The Philadelphia Orchestra returns, with force
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The Philadelphia Orchestra returns, with force
In an image provided by the institution, Yannick Nézet-Séguin, left, leads the Philadelphia Orchestra and pianist Daniil Trifonov in Liszt’s First Piano Concerto, during Carnegie Hall’s season-opening gala on Sept. 29, 2022. The gala featured the ensemble and its music director, Yannick Nézet-Séguin, in a program of heavy-handed light fare. Chris Lee via The New York Times.

by Oussama Zahr



NEW YORK, NY.- Carnegie Hall’s season-opening concert — featuring the Philadelphia Orchestra, a frequent visitor in the coming months — on Thursday night had light fare written all over it.

Ravel’s “La Valse” and Liszt’s First Piano Concerto are dazzlers, and Dvorak’s Eighth Symphony is a font of graceful melodies. With a gala dinner afterward, the program promised to go down easy. But Yannick Nézet-Séguin, the orchestra’s music director, had other ideas.

From the start, “La Valse” was heavy with portent. The snatches of waltz melodies at the beginning did not flit, flicker and come together as they have in other interpretations. The bassoons roused themselves slowly, heavily, refusing to leave their slumber. The strings swooned steadily, and the double basses laid down a menacing pulse.

For his choreographic poem, Ravel imagined “an immense hall peopled with a whirling crowd,” and in the sheer refulgence of the waltzes, one can see dignified couples sweeping in circles across a floor. Nézet-Séguin brought to mind a gruesome dance, woozy and foreboding. (Some have agreed with that macabre transfiguration, seeing in it a metaphor for the decay of European glory after World War I, but Ravel resisted such interpretations.) The finale was controlled pandemonium. The Liszt and Dvorak likewise careened toward their conclusions.

As he did with the Metropolitan Opera Orchestra in June, Nézet-Séguin reveled in the power of a full orchestra. This time, though, he used a heavy hand to force pieces into uncharacteristic shapes.

Dvorak’s normally uplifting symphony turned toward stone-faced implacability; even the clarinets playing in thirds moved lugubriously. In the Liszt, the brasses aimed not only for the back row but seemingly for passersby on the street.




Elsewhere, there were moments of elegance, joy and even whimsy: a glistening violin solo from the concertmaster, David Kim, in the Dvorak, or basically anything the cellos touched with their warm, translucent feeling.

Liszt’s piano concerto, the work of an established showman who wanted to be taken seriously as a composer, combines virtuosic glitter with transparently textured chamber music. One moment, you’re in a clarinet sonata; in the next, a sparkling impromptu cutting through an orchestra.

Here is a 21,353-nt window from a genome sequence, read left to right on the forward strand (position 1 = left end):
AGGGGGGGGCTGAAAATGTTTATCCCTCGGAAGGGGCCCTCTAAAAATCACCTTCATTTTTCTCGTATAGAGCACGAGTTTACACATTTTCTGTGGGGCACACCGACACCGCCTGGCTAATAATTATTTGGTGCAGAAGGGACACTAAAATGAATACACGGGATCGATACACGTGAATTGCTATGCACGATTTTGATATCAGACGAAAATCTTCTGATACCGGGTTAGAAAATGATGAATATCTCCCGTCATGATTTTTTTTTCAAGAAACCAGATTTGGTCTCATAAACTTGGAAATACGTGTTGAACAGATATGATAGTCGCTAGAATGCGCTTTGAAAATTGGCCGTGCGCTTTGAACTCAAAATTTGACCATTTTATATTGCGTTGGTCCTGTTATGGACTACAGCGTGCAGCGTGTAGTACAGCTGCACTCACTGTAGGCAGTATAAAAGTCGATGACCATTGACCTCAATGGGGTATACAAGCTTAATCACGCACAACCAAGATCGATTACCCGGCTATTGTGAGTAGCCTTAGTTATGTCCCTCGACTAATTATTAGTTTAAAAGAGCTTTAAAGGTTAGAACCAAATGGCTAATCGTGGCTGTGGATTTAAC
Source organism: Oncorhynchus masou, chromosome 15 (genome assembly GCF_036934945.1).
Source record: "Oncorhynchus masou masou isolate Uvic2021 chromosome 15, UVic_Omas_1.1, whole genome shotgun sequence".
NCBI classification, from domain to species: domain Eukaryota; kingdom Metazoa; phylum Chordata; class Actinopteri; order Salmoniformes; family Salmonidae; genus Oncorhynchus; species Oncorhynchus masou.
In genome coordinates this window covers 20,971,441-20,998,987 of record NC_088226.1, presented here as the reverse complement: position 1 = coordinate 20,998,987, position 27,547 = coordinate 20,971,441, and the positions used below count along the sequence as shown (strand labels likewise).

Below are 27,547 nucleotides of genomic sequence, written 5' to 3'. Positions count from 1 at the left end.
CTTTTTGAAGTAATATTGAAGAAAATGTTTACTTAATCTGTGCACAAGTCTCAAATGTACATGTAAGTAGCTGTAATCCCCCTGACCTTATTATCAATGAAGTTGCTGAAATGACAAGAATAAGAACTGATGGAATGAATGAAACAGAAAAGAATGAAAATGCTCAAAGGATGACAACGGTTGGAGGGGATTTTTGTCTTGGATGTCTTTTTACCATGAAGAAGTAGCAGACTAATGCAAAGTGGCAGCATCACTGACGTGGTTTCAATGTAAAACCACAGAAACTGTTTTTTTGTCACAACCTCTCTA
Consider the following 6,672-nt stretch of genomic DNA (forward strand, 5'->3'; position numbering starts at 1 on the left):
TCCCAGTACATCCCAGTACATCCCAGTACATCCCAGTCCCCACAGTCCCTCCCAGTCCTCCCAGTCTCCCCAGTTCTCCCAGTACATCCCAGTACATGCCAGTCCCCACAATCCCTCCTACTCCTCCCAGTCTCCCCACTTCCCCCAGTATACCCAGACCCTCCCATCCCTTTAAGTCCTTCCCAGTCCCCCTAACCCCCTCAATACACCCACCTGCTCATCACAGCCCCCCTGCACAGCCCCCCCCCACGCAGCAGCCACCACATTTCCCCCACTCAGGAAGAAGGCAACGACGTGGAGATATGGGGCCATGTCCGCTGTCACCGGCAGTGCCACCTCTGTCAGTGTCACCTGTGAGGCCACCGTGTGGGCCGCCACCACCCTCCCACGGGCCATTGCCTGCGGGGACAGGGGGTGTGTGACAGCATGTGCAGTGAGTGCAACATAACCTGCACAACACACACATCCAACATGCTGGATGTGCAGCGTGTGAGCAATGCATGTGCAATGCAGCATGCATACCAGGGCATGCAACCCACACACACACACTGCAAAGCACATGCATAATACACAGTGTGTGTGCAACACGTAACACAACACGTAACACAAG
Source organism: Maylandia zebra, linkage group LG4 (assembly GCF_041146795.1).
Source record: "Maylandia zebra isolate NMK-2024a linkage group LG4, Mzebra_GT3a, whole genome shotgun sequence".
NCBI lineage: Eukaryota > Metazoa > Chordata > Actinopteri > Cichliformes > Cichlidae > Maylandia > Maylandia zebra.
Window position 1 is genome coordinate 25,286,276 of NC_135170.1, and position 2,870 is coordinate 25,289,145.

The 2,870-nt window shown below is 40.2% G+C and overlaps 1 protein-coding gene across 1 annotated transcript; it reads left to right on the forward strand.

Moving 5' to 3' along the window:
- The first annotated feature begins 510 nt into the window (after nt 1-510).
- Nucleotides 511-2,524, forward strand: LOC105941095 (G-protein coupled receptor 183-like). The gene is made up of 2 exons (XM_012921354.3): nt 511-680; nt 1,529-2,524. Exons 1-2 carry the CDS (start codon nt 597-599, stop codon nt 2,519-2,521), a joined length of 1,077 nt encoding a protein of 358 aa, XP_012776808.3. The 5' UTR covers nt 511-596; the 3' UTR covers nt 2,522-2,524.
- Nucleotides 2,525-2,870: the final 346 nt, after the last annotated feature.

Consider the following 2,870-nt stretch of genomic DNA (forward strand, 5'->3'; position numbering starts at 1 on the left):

The soloist, Daniil Trifonov, concerned himself less with tone quality than with technical bravura. His passagework had a hard glare, and he lined up chords neatly like punctuation marks. Liszt threw down a gauntlet with 19 straight bars of trills in a piece already rife with difficulty, and Trifonov kept it sparking and spinning. It’s a miracle he has any fingerprints left. His scherzo had a wonderfully light air about it.

Like Nézet-Séguin, though, Trifonov commanded respect with his prowess but left me cold.

Trifonov’s encore, an arrangement of Bach’s “Jesu, Joy of Man’s Desiring,” prompted knee-jerk guffaws from the audience, and maybe for some, it’s so trite that it’s unsalvageable. But as he unspooled the music’s hardy melody over an even-keeled accompaniment, it provided a welcome palate cleanser.

Gabriela Lena Frank’s dashing “Chasqui,” excerpted from a six-movement suite for string quartet and arranged for string orchestra, likewise injected new energy into the program. String pizzicatos popped like branches underfoot, and while the high strings turned wiry, the lower ones nurtured a tone that was, in its own way, implacable in its handsomeness.

At Carnegie last season, Nézet-Séguin’s promotion of living female composers gave us a noble piece by Valerie Coleman and a mysteriously evocative one by Missy Mazzoli. Each brought out fresh sensitivities in him. Such advocacy could well become a part of his legacy, and it serves him as a musician as much as them as composers.

This article originally appeared in The New York Times.










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